Sir Sidney McSprocket’s been in action capturing facts – all about manufacturing!
Today he’s finding out all about Pyrex. It’s something you might have in your kitchen cabinet…
It’s a tough glass used for kitchen wear – you know, things like jugs and casserole dishes!
Pyrex is much stronger than normal glass. It can be used in the high temperatures of the oven without breaking. None of us want broken glass in a nice casserole!
The first step is to mix the materials. Like all glass, Pyrex contains silica sands – not unlike the stuff you build castles with at the sea side.
It’s mixed with other chemicals which help it to keep its strength. All those ingredients are pulverised – that means mashed up – so that all the tiny pieces are the same size.
The next step is to add the heat. A LOT of heat! The mixture is heated to sixteen THOUSAND degrees Celsius!
The silica and the chemicals are melted for a full 24 hours. This helps to get rid of any bubbles which might make the final glass weaker…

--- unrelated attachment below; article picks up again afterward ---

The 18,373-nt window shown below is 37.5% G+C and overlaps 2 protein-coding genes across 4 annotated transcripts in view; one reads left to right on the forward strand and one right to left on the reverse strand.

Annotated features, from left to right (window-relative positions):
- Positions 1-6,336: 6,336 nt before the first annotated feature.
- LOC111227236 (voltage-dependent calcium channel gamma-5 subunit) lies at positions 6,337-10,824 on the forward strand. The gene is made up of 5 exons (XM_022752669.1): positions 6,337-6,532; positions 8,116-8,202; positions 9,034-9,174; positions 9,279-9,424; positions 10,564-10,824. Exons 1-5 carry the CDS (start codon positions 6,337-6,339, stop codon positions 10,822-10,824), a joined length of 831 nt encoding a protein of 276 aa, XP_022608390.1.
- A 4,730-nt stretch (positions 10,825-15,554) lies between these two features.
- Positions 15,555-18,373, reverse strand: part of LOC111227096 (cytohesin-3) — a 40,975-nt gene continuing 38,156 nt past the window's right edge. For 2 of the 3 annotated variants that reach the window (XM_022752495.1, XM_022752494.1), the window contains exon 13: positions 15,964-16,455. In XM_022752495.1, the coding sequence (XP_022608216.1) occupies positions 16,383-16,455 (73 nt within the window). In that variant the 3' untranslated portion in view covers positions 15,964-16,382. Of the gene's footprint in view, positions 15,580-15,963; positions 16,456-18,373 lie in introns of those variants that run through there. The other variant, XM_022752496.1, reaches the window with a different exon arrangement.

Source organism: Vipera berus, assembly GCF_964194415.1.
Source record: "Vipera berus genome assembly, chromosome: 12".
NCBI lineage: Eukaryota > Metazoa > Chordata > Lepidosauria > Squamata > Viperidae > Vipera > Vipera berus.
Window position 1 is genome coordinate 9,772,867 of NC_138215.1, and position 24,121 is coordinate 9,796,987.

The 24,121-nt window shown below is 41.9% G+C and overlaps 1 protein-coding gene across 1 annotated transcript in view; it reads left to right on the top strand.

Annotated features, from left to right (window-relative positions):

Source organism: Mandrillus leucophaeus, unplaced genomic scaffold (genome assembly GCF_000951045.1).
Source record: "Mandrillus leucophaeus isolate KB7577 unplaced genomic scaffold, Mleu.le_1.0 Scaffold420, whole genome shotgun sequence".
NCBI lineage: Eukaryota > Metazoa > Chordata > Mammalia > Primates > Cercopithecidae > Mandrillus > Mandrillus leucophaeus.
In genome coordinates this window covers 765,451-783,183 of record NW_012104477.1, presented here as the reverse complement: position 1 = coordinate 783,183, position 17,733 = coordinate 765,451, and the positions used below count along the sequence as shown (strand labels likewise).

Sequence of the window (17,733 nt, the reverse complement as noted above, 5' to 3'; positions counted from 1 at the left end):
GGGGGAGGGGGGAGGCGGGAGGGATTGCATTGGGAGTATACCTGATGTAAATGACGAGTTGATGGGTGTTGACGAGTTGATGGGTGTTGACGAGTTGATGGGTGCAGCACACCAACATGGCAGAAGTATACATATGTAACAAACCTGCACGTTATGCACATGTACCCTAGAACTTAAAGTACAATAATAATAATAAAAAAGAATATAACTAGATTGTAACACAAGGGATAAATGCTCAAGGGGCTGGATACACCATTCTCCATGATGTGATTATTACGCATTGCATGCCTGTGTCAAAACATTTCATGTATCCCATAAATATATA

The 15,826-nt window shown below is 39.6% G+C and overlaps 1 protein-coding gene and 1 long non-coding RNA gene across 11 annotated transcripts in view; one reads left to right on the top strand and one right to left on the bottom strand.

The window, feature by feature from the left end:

The next step is to pour the molten mixture into moulds – a mould is a rigid hollow shape – exactly the same proportions as the Pyrex item will be – perhaps a bowl shape or a jug.
It must be moulded quickly, as once it cools it will be stiff and strong.
A final polish and the marks on the item are added – if it’s a jug that’ll need measurements along the side. And then it’s ready to be packed and sent to the shops!
Here’s a fun fact about this convenient material… Some people think its called Pyrex because Pyra is the Greek word for PIE.
Truth of it is that the company who invented Pyrex made all sorts of dishes and containers but the first Pyrex item was indeed a PIE dish, so that’s the source of the word!
Sidney McSprocket is Fun Kids’ resident inventor!
In the latest series, Sidney is finding out about a whole load of everyday objects from tin cans and toothbrushes to plastic bottles and Pyrex…
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